THE REST OF THE STORY: A look back at some of the stories we reported in 2018 … and what happened afterward


By Don McIntosh

It’s a hazard of journalism in general: We tend to report when things flare up, and don’t always come back to let readers know what happened after the drama dies down. As 2018 draws to a close, we figure it’s as good a time as any to update the record. 

The historic Machinist Union election win at Precision Castparts

In May we reported a legal win for a union campaign among  100 highly skilled welders at Precision Castparts. A subsidiary of Berkshire Hathaway, Precision makes cast parts like jet engine components for aerospace and other industries. Precision’s Portland-area welders voted 54 to 38 to join Machinists District Lodge W24 in September 2017, but the company refused to recognize their union and filed a legal appeal with the National Labor Relations Board (NLRB) arguing that a welders-only bargaining unit wasn’t appropriate because the welders work in 18 departments on three campuses. The only appropriate unit, Precision argued, would consist of all 2,500 Portland-area workers (a group that previously voted no on the union question). As we reported, in May the NLRB dismissed the company’s arguments.

But Precision has continued to file legal appeals since then. Its latest appeal was denied Nov. 28. After that, the Machinists again contacted the company to set up dates for collective bargaining and get union reps the customary access to the job site.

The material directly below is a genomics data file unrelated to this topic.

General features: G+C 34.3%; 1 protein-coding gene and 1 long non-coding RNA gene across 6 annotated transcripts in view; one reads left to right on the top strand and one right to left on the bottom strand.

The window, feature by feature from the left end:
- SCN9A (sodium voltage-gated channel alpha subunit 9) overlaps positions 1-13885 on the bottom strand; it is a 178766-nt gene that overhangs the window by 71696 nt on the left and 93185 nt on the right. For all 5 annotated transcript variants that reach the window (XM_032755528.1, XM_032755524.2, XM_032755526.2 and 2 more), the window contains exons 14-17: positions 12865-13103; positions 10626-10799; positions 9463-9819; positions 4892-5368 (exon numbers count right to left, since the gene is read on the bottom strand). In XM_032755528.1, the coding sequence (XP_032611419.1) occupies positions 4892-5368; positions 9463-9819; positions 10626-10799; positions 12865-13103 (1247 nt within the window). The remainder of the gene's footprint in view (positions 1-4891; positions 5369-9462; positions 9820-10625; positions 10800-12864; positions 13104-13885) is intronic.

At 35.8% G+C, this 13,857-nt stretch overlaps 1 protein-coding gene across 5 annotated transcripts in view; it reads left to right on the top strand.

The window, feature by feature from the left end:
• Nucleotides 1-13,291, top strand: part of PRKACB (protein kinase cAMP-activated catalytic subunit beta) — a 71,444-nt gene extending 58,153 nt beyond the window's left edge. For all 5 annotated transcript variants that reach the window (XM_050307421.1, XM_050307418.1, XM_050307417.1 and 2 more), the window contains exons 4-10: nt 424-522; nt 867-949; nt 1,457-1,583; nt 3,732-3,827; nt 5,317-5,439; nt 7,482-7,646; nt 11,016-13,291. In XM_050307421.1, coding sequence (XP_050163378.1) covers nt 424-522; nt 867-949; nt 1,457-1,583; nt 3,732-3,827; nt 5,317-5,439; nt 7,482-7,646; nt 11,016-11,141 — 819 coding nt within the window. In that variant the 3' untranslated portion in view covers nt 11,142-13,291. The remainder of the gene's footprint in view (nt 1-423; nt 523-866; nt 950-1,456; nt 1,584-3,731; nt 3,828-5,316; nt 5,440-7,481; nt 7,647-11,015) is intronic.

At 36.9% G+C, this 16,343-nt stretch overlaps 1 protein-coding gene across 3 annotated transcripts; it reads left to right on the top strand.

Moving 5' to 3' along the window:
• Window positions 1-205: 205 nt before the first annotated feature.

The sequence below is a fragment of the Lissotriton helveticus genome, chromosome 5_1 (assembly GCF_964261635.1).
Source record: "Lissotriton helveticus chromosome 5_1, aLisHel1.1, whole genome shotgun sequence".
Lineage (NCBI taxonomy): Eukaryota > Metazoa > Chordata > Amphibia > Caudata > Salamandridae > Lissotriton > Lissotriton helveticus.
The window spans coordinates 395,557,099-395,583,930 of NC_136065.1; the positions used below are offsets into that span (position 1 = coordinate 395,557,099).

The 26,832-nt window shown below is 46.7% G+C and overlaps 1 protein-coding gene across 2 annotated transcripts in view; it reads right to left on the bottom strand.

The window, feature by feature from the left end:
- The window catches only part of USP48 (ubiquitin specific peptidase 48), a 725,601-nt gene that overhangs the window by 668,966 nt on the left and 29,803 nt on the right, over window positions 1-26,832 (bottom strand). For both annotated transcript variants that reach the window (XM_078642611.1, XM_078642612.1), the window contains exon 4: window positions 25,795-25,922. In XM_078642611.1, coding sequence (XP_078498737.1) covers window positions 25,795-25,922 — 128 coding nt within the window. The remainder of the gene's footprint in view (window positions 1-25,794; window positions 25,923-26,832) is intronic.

As of Dec. 18, they’d heard nothing back.

Don’t be surprised if Precision continues to scoff at the law by filing more frivolous challenges.

What happened to the union campaign at New Seasons?

We haven’t reported on the union campaign at New Seasons Market since May. At that time, a pair of newly installed company co-presidents were pledging their willingness to meet with the group New Seasons Workers United, and told the Labor Press by email that New Seasons no longer employs union-busting consultants.

It took a while, but that meeting did happen. In August, three company executives came out to Cider Riot pub in Northeast Portland for a courteous half-hour exchange with pro-union workers from five stores. Workers say the executives committed to at least three more meetings.

But by then the union campaign had suffered some setbacks. Not long after the campaign’s public debut in November 2017, support for the union flat-lined when the company brought in anti-union consultants for weeks of store-by-store anti-union meetings. By late spring, United Food and Commercial Workers (UFCW) Local 555 had laid off all but one of the organizers it devoted to the campaign. On July 4, New Seasons Workers United announced a decision to continue on its own, independently of UFCW.

The group has been less active since then, and has suffered from employee turnover as union supporters quit the company. New Seasons Workers United continues to meet semi-regularly however, and enjoys the support of Portland Jobs with Justice and other organizations.

Trump’s Infrastructure Neverland

As we noted in February, Donald Trump campaigned for over a year on a plan to spend $1 trillion on America’s neglected infrastructure, but did nothing whatsoever about it his first year in office; then in his January 2018 State of the Union address, he increased the promised sum to $1.5 trillion. Psych!